The US Food and Drug Administration said Friday it had told Johnson & Johnson that millions of doses of Covid vaccine produced at a troubled plant can't be used because of possible contamination issues.
In a statement, the FDA said "several" batches of vaccine manufactured at the Emergent BioSolutions facility in the city of Baltimore are not suitable for use. Each batch is known to correspond to several million doses.
Neither the agency nor J&J revealed the precise number of doses, but The New York Times placed the number at 60 million, quoting people familiar with the matter.
"These actions followed an extensive review of records, including the production history of the facility and the testing performed to evaluate the quality of the product," said FDA scientist Peter Marks.
The Emergent plant was ordered to pause production in April several weeks after it was determined that batches of substance used to produce the J&J vaccine were cross-contaminated with ingredients from the AstraZeneca vaccine, ruining a reported 15 million J&J doses.
The FDA is still deciding whether to allow the factory to reopen. Sixty million AstraZeneca doses produced there and earmarked to be donated abroad are currently being inspected for quality before they can be shipped.
All of the J&J vaccines distributed and used in the United States so far were made in the Netherlands, not in Baltimore.
On the other hand, the FDA said it was greenlighting two batches of J&J vaccine made at the plant -- that is to say, 10 million doses of the one-shot regimen, a source familiar with the matter said.
Additional J&J batches remain under review.
"Johnson & Johnson has committed to producing safe, high-quality vaccines in order to bring health and hope to people everywhere," said J&J executive vice president Kathy Wengel.
Meanwhile, Canada on Friday announced it would not distribute 300,000 doses of the J&J vaccine made at the Baltimore plant due to quality "concerns."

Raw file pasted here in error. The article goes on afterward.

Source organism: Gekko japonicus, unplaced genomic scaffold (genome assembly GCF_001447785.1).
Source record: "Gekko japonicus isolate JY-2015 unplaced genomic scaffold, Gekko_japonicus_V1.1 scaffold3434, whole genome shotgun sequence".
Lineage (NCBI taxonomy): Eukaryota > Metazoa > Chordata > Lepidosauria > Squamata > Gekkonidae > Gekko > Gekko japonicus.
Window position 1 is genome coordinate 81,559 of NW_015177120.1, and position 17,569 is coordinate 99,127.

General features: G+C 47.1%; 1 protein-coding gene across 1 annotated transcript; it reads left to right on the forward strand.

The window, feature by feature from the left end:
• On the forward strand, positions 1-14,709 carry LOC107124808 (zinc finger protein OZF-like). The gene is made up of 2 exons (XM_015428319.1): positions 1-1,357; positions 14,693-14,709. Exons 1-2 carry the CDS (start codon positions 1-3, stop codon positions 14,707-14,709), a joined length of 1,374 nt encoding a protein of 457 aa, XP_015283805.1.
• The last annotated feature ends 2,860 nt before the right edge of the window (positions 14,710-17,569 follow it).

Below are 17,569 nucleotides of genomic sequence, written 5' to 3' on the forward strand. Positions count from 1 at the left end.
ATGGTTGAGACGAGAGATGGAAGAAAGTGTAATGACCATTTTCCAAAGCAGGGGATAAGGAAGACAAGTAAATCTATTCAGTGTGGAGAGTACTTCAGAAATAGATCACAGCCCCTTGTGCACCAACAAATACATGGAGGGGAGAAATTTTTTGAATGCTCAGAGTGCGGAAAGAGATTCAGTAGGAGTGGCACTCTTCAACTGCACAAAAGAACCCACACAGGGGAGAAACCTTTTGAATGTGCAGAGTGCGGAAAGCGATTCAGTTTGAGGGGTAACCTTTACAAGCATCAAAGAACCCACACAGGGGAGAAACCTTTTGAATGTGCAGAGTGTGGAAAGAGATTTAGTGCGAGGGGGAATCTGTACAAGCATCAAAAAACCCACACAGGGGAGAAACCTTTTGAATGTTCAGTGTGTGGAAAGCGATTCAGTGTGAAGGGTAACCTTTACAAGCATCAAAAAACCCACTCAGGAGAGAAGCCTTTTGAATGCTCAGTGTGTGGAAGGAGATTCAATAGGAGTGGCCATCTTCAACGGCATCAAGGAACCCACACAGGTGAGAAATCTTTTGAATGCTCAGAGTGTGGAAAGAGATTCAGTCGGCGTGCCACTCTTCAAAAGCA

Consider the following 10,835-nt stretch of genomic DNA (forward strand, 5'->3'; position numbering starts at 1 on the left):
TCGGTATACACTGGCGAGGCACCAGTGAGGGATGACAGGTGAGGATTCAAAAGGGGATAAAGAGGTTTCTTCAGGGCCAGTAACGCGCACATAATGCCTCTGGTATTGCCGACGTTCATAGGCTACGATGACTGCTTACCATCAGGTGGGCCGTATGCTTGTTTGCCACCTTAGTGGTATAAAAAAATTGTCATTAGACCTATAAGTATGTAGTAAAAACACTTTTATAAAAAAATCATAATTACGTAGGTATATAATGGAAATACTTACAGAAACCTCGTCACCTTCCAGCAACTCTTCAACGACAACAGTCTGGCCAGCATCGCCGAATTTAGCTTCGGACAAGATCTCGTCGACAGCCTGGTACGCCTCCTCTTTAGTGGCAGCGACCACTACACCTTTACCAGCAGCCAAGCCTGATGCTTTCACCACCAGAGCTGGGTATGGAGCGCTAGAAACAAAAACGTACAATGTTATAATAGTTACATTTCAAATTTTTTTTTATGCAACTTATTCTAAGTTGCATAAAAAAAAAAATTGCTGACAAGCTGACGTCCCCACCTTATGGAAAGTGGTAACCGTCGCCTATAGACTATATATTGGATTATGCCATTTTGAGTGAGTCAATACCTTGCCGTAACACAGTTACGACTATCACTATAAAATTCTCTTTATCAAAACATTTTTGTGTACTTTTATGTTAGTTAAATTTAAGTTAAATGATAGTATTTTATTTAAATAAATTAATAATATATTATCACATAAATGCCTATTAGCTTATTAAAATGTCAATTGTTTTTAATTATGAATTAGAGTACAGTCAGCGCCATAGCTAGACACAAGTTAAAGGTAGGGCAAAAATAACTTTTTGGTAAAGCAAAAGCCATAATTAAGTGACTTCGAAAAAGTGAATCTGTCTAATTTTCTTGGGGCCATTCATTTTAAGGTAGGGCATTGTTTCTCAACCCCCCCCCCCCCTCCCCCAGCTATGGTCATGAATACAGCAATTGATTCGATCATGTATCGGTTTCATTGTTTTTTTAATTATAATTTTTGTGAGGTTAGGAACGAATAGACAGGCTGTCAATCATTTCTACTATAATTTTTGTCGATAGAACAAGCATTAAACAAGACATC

The country's health authorities planned to inspect the facility this summer.
"Until this inspection has been completed, Canada will not be accepting any product or ingredients made at this site," Health Canada said in a statement.
Turns out the comic books were wrong.
Japanese researchers found mouse sperm exposed to high levels of cosmic radiation for nearly six years produced a large brood of healthy, unremarkable "space pups."
Their study was published Friday in Science Advances -- which noted no signs so far of Mousezillas or rodent Hulks.
The sperm was stored in the International Space Station in freeze-dried form. Once brought back to Earth and rehydrated, it resulted in the birth of 168 young, free of genetic defects.
Developmental biologist and lead author Teruhiko Wakayama told AFP on Thursday that there was little difference between mice fertilized by space sperm and sperm that had remained confined to our planet.
"All pups had normal appearance," he said, and when researchers examined their genes "no abnormalities were found."
In 2013, Wakayama and colleagues at the University of Yamanashi in Japan launched three boxes, each containing 48 ampoules of freeze-dried sperm, to the ISS for the long-term study.
They wanted to determine whether long term exposure to radiation in space would damage DNA in reproductive cells or pass mutations along to offspring.
That could be a problem for our own species in future space exploration and colonization missions.
Batches were returned to Earth for fertilization after the first nine months, then after two years, and finally after six years, leading to hundreds of births.
Freeze-dried sperm was selected for the experiment because it can be preserved at room temperature, rather than needing a freezer.
The ampoules were also small and very light, about the size of a small pencil, further cutting launch costs.
When the space mice reached adulthood, they were randomly mated and the next generation appeared normal as well.
Wakayama, now director for Advanced Biotechnology Center at the University of Yamanashi, told AFP he had been inspired by the science fiction of Heinlein and Asimov and once wanted to be an astronaut.
Though he settled on becoming a scientist, the sense of wonder and whimsy about space exploration never left him.